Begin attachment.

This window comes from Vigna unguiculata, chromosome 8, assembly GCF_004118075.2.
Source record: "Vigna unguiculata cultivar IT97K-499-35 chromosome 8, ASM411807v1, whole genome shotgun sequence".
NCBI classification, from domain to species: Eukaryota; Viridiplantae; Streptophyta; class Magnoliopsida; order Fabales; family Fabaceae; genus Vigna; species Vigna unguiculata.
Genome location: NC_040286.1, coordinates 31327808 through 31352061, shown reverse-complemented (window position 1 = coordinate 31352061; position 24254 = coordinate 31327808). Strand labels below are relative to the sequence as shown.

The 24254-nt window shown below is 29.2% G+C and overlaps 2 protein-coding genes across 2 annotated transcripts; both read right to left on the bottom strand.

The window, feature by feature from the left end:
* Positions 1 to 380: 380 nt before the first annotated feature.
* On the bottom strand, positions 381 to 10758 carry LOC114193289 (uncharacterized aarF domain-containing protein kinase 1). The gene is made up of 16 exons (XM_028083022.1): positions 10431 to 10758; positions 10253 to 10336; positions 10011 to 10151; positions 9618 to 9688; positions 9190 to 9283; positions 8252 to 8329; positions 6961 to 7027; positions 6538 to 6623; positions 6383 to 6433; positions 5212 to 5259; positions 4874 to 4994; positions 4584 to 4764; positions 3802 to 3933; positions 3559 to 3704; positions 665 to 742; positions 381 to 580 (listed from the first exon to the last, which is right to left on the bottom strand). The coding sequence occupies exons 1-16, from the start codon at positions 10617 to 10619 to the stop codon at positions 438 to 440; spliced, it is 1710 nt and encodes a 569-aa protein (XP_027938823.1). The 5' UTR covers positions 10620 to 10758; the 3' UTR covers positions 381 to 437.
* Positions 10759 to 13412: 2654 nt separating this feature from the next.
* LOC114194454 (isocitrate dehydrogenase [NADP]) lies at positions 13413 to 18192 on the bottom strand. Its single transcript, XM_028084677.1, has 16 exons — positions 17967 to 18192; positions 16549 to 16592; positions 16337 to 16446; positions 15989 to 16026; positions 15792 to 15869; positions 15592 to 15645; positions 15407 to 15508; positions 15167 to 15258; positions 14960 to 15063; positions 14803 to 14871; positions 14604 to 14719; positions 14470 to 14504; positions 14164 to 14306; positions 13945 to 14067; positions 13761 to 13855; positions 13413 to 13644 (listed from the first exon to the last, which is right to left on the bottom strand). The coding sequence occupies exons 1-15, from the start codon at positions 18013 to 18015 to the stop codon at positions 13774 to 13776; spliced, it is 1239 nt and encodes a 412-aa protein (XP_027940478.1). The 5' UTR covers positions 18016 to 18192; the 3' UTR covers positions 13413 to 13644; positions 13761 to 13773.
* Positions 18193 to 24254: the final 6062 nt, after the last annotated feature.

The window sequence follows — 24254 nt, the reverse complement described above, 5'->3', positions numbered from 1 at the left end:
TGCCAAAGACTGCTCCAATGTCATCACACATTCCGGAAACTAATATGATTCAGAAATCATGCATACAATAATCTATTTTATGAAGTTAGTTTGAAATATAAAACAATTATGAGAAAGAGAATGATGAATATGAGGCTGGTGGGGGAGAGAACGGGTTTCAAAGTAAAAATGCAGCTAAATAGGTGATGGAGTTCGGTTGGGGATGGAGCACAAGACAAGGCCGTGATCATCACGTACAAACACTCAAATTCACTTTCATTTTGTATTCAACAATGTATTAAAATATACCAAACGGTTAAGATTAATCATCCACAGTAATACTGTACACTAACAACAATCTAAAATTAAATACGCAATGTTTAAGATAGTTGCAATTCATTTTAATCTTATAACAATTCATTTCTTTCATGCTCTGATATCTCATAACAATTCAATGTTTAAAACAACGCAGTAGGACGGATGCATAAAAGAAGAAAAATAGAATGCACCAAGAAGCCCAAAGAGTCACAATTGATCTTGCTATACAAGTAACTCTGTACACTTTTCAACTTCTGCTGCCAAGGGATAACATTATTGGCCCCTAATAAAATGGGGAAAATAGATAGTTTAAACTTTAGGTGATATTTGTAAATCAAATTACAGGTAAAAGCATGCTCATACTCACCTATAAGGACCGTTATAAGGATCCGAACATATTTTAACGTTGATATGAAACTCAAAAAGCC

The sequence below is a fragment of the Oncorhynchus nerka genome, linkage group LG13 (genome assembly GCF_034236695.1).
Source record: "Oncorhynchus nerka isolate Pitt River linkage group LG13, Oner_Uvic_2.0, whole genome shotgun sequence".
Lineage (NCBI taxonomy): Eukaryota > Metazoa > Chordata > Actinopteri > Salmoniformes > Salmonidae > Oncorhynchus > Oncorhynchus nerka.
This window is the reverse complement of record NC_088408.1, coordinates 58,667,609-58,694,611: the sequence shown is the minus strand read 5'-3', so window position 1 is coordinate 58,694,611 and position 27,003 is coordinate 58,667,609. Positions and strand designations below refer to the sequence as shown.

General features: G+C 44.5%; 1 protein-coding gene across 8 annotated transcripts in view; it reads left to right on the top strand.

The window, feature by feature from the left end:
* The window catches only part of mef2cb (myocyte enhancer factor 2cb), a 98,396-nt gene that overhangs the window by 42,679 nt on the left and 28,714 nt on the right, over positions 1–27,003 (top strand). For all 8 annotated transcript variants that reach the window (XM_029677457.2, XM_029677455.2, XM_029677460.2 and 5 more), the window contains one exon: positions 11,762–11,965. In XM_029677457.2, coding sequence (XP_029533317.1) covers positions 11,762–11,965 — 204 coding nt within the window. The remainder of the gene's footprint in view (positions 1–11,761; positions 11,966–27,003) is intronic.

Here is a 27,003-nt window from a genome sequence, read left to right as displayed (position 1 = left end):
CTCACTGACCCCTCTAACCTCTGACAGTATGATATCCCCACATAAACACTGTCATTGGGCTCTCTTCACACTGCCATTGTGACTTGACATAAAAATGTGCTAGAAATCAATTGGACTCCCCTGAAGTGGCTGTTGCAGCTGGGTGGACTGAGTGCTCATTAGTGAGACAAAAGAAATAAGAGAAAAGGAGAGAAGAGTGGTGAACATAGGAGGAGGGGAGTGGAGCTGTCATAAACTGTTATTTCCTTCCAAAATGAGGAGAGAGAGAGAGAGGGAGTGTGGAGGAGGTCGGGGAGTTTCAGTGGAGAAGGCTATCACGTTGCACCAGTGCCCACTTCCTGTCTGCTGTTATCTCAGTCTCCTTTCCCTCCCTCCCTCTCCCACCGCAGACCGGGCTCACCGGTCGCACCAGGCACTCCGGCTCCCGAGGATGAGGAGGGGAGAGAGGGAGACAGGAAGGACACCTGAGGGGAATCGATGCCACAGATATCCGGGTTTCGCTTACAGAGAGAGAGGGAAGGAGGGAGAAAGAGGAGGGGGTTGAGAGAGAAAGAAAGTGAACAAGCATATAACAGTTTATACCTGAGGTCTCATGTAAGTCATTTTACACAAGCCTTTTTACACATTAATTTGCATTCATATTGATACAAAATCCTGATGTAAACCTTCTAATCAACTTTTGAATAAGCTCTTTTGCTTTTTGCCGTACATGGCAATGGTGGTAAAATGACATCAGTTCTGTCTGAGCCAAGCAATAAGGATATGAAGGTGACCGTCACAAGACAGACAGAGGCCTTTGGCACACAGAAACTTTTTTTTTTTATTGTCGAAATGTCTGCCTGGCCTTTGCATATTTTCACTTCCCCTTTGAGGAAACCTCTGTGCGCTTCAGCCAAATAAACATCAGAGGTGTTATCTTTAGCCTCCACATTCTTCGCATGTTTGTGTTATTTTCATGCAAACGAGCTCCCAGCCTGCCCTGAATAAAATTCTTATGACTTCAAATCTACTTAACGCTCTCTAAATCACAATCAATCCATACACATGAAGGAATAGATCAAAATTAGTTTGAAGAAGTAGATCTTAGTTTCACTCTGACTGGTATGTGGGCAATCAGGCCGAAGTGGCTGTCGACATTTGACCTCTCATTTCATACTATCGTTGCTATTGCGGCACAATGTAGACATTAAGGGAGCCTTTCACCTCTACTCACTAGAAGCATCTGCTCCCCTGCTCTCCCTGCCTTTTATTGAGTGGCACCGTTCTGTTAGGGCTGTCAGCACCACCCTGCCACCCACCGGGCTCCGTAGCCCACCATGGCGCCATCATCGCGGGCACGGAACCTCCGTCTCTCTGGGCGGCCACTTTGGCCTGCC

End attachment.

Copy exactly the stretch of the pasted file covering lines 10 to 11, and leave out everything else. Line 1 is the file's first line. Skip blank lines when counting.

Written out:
* LOC114194454 (isocitrate dehydrogenase [NADP]) lies at positions 13413 to 18192 on the bottom strand. Its single transcript, XM_028084677.1, has 16 exons — positions 17967 to 18192; positions 16549 to 16592; positions 16337 to 16446; positions 15989 to 16026; positions 15792 to 15869; positions 15592 to 15645; positions 15407 to 15508; positions 15167 to 15258; positions 14960 to 15063; positions 14803 to 14871; positions 14604 to 14719; positions 14470 to 14504; positions 14164 to 14306; positions 13945 to 14067; positions 13761 to 13855; positions 13413 to 13644 (listed from the first exon to the last, which is right to left on the bottom strand). The coding sequence occupies exons 1-15, from the start codon at positions 18013 to 18015 to the stop codon at positions 13774 to 13776; spliced, it is 1239 nt and encodes a 412-aa protein (XP_027940478.1). The 5' UTR covers positions 18016 to 18192; the 3' UTR covers positions 13413 to 13644; positions 13761 to 13773.
* Positions 18193 to 24254: the final 6062 nt, after the last annotated feature.